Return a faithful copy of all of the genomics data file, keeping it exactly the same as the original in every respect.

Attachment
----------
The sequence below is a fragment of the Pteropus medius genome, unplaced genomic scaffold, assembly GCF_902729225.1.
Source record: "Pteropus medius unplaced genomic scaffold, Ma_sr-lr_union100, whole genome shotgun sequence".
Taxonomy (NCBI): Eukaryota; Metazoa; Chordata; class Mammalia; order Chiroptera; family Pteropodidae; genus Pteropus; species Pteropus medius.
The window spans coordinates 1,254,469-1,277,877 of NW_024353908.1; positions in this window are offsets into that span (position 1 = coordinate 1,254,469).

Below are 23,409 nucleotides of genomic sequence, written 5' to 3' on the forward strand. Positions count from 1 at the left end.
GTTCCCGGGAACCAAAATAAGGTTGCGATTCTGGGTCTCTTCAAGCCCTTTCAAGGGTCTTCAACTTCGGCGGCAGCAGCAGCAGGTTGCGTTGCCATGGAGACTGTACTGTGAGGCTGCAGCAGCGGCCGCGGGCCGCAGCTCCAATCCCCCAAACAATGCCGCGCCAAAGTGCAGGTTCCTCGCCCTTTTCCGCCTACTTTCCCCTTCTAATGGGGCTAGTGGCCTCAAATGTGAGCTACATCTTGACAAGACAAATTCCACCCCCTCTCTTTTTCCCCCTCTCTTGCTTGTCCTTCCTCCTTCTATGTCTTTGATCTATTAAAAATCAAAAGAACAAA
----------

The sequence below is a fragment of the Pteropus medius genome, unplaced genomic scaffold, assembly GCF_902729225.1.
Source record: "Pteropus medius unplaced genomic scaffold, Ma_sr-lr_union100, whole genome shotgun sequence".
Taxonomy (NCBI): Eukaryota; Metazoa; Chordata; class Mammalia; order Chiroptera; family Pteropodidae; genus Pteropus; species Pteropus medius.
The window spans coordinates 1,254,469-1,277,877 of NW_024353908.1; positions in this window are offsets into that span (position 1 = coordinate 1,254,469).

Below are 23,409 nucleotides of genomic sequence, written 5' to 3' on the forward strand. Positions count from 1 at the left end.
GTTCCCGGGAACCAAAATAAGGTTGCGATTCTGGGTCTCTTCAAGCCCTTTCAAGGGTCTTCAACTTCGGCGGCAGCAGCAGCAGGTTGCGTTGCCATGGAGACTGTACTGTGAGGCTGCAGCAGCGGCCGCGGGCCGCAGCTCCAATCCCCCAAACAATGCCGCGCCAAAGTGCAGGTTCCTCGCCCTTTTCCGCCTACTTTCCCCTTCTAATGGGGCTAGTGGCCTCAAATGTGAGCTACATCTTGACAAGACAAATTCCACCCCCTCTCTTTTTCCCCCTCTCTTGCTTGTCCTTCCTCCTTCTATGTCTTTGATCTATTAAAAATCAAAAGAACAAA